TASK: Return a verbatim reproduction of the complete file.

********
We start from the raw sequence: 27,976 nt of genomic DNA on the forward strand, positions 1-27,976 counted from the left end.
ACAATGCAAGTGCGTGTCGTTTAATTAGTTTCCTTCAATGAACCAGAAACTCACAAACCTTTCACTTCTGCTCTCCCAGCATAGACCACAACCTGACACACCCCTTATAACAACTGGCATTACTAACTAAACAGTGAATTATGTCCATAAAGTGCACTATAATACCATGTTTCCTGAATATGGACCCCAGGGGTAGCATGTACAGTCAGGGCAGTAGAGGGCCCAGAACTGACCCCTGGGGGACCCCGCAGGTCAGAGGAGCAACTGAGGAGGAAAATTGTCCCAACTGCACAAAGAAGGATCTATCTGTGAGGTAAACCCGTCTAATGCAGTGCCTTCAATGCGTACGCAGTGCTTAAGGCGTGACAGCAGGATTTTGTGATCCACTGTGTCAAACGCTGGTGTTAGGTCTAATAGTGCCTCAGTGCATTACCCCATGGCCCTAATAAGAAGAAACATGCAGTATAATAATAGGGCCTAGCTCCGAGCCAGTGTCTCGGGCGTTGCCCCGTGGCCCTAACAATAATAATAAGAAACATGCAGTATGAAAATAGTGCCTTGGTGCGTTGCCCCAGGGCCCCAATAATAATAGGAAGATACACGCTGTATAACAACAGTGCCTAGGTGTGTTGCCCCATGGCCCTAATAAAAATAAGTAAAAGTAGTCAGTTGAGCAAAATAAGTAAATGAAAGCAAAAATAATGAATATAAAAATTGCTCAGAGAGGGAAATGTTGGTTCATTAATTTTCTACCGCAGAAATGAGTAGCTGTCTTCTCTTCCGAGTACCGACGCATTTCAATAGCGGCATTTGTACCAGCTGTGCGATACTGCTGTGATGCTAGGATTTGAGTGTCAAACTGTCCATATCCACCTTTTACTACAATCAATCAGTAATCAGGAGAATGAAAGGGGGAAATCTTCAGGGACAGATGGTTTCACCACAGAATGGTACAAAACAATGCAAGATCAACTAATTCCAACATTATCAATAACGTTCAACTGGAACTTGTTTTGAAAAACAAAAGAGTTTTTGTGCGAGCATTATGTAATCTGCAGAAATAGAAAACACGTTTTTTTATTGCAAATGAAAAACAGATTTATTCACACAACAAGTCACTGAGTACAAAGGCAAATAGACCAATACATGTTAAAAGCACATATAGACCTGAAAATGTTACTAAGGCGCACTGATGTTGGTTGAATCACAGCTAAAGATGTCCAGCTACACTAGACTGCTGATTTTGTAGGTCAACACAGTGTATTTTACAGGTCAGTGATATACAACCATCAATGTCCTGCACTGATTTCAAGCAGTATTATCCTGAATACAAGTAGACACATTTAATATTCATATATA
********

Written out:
We start from the raw sequence: 27,976 nt of genomic DNA on the forward strand, positions 1-27,976 counted from the left end.
ACAATGCAAGTGCGTGTCGTTTAATTAGTTTCCTTCAATGAACCAGAAACTCACAAACCTTTCACTTCTGCTCTCCCAGCATAGACCACAACCTGACACACCCCTTATAACAACTGGCATTACTAACTAAACAGTGAATTATGTCCATAAAGTGCACTATAATACCATGTTTCCTGAATATGGACCCCAGGGGTAGCATGTACAGTCAGGGCAGTAGAGGGCCCAGAACTGACCCCTGGGGGACCCCGCAGGTCAGAGGAGCAACTGAGGAGGAAAATTGTCCCAACTGCACAAAGAAGGATCTATCTGTGAGGTAAACCCGTCTAATGCAGTGCCTTCAATGCGTACGCAGTGCTTAAGGCGTGACAGCAGGATTTTGTGATCCACTGTGTCAAACGCTGGTGTTAGGTCTAATAGTGCCTCAGTGCATTACCCCATGGCCCTAATAAGAAGAAACATGCAGTATAATAATAGGGCCTAGCTCCGAGCCAGTGTCTCGGGCGTTGCCCCGTGGCCCTAACAATAATAATAAGAAACATGCAGTATGAAAATAGTGCCTTGGTGCGTTGCCCCAGGGCCCCAATAATAATAGGAAGATACACGCTGTATAACAACAGTGCCTAGGTGTGTTGCCCCATGGCCCTAATAAAAATAAGTAAAAGTAGTCAGTTGAGCAAAATAAGTAAATGAAAGCAAAAATAATGAATATAAAAATTGCTCAGAGAGGGAAATGTTGGTTCATTAATTTTCTACCGCAGAAATGAGTAGCTGTCTTCTCTTCCGAGTACCGACGCATTTCAATAGCGGCATTTGTACCAGCTGTGCGATACTGCTGTGATGCTAGGATTTGAGTGTCAAACTGTCCATATCCACCTTTTACTACAATCAATCAGTAATCAGGAGAATGAAAGGGGGAAATCTTCAGGGACAGATGGTTTCACCACAGAATGGTACAAAACAATGCAAGATCAACTAATTCCAACATTATCAATAACGTTCAACTGGAACTTGTTTTGAAAAACAAAAGAGTTTTTGTGCGAGCATTATGTAATCTGCAGAAATAGAAAACACGTTTTTTTATTGCAAATGAAAAACAGATTTATTCACACAACAAGTCACTGAGTACAAAGGCAAATAGACCAATACATGTTAAAAGCACATATAGACCTGAAAATGTTACTAAGGCGCACTGATGTTGGTTGAATCACAGCTAAAGATGTCCAGCTACACTAGACTGCTGATTTTGTAGGTCAACACAGTGTATTTTACAGGTCAGTGATATACAACCATCAATGTCCTGCACTGATTTCAAGCAGTATTATCCTGAATACAAGTAGACACATTTAATATTCATATATA